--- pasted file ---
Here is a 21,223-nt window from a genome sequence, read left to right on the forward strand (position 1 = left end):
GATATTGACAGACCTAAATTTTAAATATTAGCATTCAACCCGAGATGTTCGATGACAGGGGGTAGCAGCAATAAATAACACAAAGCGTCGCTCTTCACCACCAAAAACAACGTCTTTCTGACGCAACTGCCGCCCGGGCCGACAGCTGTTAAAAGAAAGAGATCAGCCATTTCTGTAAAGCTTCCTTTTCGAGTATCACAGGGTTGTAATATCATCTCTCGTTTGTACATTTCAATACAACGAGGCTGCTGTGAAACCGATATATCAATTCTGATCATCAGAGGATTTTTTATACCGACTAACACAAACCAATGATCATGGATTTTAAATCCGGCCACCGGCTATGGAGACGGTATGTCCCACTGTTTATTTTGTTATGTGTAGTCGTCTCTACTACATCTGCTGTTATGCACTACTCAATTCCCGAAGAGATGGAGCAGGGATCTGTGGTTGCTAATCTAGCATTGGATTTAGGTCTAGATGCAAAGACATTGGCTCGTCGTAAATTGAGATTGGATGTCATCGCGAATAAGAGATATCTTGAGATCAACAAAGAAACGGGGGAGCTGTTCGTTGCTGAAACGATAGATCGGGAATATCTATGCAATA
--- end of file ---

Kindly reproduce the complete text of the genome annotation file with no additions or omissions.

Here is a 21,223-nt window from a genome sequence, read left to right on the forward strand (position 1 = left end):
GATATTGACAGACCTAAATTTTAAATATTAGCATTCAACCCGAGATGTTCGATGACAGGGGGTAGCAGCAATAAATAACACAAAGCGTCGCTCTTCACCACCAAAAACAACGTCTTTCTGACGCAACTGCCGCCCGGGCCGACAGCTGTTAAAAGAAAGAGATCAGCCATTTCTGTAAAGCTTCCTTTTCGAGTATCACAGGGTTGTAATATCATCTCTCGTTTGTACATTTCAATACAACGAGGCTGCTGTGAAACCGATATATCAATTCTGATCATCAGAGGATTTTTTATACCGACTAACACAAACCAATGATCATGGATTTTAAATCCGGCCACCGGCTATGGAGACGGTATGTCCCACTGTTTATTTTGTTATGTGTAGTCGTCTCTACTACATCTGCTGTTATGCACTACTCAATTCCCGAAGAGATGGAGCAGGGATCTGTGGTTGCTAATCTAGCATTGGATTTAGGTCTAGATGCAAAGACATTGGCTCGTCGTAAATTGAGATTGGATGTCATCGCGAATAAGAGATATCTTGAGATCAACAAAGAAACGGGGGAGCTGTTCGTTGCTGAAACGATAGATCGGGAATATCTATGCAATA